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Room: A Novel Mass Market Paperback – Unabridged, September 25, 2012
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To five-year-old-Jack, Room is the world. . . . It's where he was born, it's where he and his Ma eat and sleep and play and learn. At night, his Ma shuts him safely in the wardrobe, where he is meant to be asleep when Old Nick visits.
Room is home to Jack, but to Ma it's the prison where she has been held for seven years. Through her fierce love for her son, she has created a life for him in this eleven-by-eleven-foot space. But with Jack's curiosity building alongside her own desperation, she knows that Room cannot contain either much longer.
Room is a tale at once shocking, riveting, exhilarating -- a story of unconquerable love in harrowing circumstances, and of the diamond-hard bond between a mother and her child.
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"I loved Room. Such incredible imagination, and dazzling use of language. And with all this, an entirely credible, endearing little boy. It's unlike anything I've ever read before."―Anita Shreve, author of The Pilot's Wife and A Change in Altitude
"Room is that rarest of entities, an entirely original work of art. I mean it as the highest possible praise when I tell you that I can't compare it to any other book. Suffice to say that it's potent, darkly beautiful, and revelatory."―Michael Cunningham, author of The Hours and By Nightfall
"Powerful.... Seen entirely through Jack's eyes and childlike perceptions, the developments in this novel--there are enough plot twists to provide a dramatic arc of breathtaking suspense--are astonishing.... Donoghue brilliantly portrays the psyche of a child raised in captivity...will keep readers rapt."―Publishers Weekly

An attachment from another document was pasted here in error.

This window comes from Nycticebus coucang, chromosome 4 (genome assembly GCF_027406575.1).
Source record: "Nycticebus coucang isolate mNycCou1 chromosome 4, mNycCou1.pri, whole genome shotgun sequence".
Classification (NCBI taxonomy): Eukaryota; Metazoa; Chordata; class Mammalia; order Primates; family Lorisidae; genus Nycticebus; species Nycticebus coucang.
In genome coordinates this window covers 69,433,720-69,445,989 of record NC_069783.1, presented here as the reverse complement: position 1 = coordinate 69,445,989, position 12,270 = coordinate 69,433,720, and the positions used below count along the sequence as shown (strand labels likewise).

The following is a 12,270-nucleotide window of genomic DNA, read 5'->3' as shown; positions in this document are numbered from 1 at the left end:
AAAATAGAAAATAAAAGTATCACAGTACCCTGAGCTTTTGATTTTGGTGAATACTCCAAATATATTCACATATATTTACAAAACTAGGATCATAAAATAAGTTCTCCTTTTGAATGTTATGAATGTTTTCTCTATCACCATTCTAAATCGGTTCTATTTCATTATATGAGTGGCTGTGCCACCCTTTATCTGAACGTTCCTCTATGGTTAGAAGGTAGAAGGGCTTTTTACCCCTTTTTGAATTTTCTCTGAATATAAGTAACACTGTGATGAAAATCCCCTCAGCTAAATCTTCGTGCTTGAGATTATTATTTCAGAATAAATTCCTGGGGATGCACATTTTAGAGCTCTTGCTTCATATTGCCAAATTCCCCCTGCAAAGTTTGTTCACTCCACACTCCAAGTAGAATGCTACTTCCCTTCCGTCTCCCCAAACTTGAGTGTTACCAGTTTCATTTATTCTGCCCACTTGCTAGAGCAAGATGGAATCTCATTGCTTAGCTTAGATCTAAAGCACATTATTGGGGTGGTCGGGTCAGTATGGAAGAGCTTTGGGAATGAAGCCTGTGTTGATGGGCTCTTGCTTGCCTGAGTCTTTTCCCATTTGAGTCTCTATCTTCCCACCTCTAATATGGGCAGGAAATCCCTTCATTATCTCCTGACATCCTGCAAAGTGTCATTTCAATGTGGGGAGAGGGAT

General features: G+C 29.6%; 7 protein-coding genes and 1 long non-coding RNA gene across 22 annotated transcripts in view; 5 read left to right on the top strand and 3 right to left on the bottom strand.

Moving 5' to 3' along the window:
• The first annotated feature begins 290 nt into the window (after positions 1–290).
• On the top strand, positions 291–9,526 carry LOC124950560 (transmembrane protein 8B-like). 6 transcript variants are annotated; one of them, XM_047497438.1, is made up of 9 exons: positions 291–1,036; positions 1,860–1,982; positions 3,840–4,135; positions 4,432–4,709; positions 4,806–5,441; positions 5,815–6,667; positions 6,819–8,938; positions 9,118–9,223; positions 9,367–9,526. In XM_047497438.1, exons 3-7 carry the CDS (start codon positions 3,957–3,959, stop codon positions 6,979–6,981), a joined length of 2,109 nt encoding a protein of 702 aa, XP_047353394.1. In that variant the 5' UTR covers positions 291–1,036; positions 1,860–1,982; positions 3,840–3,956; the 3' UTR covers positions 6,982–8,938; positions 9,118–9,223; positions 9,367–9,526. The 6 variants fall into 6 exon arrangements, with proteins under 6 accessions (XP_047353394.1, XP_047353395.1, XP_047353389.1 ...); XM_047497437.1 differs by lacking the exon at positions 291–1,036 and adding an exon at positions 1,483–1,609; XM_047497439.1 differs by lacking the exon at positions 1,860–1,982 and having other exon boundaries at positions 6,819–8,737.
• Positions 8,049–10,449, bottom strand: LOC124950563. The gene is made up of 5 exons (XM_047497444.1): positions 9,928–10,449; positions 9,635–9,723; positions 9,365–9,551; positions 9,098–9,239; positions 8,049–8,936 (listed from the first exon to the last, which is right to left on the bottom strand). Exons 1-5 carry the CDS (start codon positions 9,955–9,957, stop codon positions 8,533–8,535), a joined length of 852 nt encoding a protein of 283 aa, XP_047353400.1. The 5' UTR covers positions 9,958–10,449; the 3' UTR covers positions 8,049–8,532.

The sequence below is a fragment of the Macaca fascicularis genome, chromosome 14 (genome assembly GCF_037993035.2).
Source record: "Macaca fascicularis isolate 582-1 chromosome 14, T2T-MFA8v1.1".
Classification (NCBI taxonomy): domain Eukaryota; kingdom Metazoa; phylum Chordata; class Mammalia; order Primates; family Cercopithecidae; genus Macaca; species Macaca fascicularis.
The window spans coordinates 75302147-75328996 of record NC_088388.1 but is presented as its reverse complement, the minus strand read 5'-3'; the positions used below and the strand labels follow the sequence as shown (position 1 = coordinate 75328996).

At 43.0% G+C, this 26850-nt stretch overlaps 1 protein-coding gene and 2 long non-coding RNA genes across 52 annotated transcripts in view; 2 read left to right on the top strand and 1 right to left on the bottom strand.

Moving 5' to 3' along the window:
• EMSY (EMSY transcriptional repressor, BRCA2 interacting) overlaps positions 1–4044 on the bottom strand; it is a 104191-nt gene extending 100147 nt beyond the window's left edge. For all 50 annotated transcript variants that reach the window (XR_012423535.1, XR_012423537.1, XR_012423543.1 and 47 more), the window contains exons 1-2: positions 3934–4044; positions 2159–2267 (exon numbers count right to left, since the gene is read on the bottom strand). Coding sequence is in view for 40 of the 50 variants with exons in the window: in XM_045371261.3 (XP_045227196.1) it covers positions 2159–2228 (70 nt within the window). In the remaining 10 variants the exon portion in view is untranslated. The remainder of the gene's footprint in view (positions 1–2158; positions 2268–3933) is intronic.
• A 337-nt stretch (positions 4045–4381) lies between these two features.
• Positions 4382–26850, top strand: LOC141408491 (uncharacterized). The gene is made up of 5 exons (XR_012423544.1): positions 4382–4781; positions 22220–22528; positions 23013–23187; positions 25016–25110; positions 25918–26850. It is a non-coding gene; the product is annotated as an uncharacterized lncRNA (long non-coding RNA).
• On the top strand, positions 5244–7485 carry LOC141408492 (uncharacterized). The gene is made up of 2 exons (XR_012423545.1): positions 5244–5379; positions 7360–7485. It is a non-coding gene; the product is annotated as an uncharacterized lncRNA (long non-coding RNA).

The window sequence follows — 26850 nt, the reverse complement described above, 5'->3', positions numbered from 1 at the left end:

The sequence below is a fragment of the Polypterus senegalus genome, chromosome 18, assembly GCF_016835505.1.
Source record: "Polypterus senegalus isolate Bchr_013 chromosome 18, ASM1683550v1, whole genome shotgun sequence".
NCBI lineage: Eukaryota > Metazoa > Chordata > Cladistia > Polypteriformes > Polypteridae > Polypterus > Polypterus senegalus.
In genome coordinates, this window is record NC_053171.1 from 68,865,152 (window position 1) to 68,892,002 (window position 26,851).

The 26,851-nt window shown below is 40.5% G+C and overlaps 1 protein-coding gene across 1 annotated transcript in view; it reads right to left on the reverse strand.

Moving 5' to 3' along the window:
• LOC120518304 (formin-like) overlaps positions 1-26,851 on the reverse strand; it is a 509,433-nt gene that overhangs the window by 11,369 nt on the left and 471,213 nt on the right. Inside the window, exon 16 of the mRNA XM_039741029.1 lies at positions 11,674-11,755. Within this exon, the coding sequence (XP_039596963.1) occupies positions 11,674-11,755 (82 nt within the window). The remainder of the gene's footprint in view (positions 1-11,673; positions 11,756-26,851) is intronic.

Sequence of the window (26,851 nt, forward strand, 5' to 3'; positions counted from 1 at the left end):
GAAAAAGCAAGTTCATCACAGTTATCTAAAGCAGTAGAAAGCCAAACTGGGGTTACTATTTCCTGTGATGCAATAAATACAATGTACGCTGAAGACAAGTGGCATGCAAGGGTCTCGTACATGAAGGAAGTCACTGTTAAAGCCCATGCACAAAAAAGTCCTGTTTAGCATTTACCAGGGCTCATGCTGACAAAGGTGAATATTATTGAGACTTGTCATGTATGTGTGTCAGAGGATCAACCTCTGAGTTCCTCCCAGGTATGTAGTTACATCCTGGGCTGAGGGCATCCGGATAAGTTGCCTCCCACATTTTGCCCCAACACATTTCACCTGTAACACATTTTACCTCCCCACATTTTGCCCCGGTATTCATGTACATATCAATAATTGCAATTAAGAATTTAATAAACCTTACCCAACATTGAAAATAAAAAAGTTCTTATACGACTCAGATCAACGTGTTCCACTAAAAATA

"A novel so disturbing that we defy you to stop thinking about it, days later."―Sara Nelson, O Magazine
"A bravura performance."―ELLE
"Only a handful of authors have ever known how to get inside the mind of a child and then get what they know on paper. Henry James, Mark Twain, William Faulkner, and, more recently, Jean Stafford and Eric Kraft come to mind, and after that one gropes for names. But now they have company. Emma Donoghue's latest novel, Room, is narrated by a 5-year-old boy so real you could swear he was sitting right beside you.... Room is so beautifully contrived that it never once seems contrived. But be warned: once you enter, you'll be Donoghue's willing prisoner right down to the last page."―Malcolm Jones, Newsweek
"One of the most affecting and subtly profound novels of the year."―Ron Charles, Washington Post
"A riveting, powerful novel....Donoghue's inventive storytelling is flawless and absorbing. She has a fantastic ability to build tension in scenes where most of the action takes place in the 12-by-12 room where her central characters reside. Her writing has pulse-pounding sequences that cause the reader's eyes to race over the pages to find out what happens next....Room is likely to haunt readers for days, if not longer. It is, hands down, one of the best books of the year."―Liz Raftery, Boston Globe
"Remarkable....Jack's voice is one of the pure triumphs of the novel: in him, she has invented a child narrator who is one of the most engaging in years - his voice so pervasive I could hear him chatting away during the day when I wasn't reading the book....This is a truly memorable novel, one that can be read through myriad lenses - psychological, sociological, political. It presents an utterly unique way to talk about love, all the while giving us a fresh, expansive eye on the world in which we live."―Aimee Bender, New York Times Book Review
About the Author
She is best known for her novels, which range from the historical (Frog Music, Slammerkin, Life Mask, Landing, The Sealed Letter) to the contemporary (Akin, Stir-Fry, Hood, Landing). Her international bestseller Room was a New York Times Best Book of 2010 and was a finalist for the Man Booker, Commonwealth, and Orange Prizes.
- Publisher : Little, Brown and Company; Reprint edition (September 25, 2012)
- Language : English
- Mass Market Paperback : 384 pages
- ISBN-10 : 0316223239
- ISBN-13 : 978-0316223232
- Item Weight : 6.4 ounces
- Dimensions : 4.25 x 1 x 7 inches
- Best Sellers Rank: #2,212,855 in Books (See Top 100 in Books)
- Customer Reviews:
About the author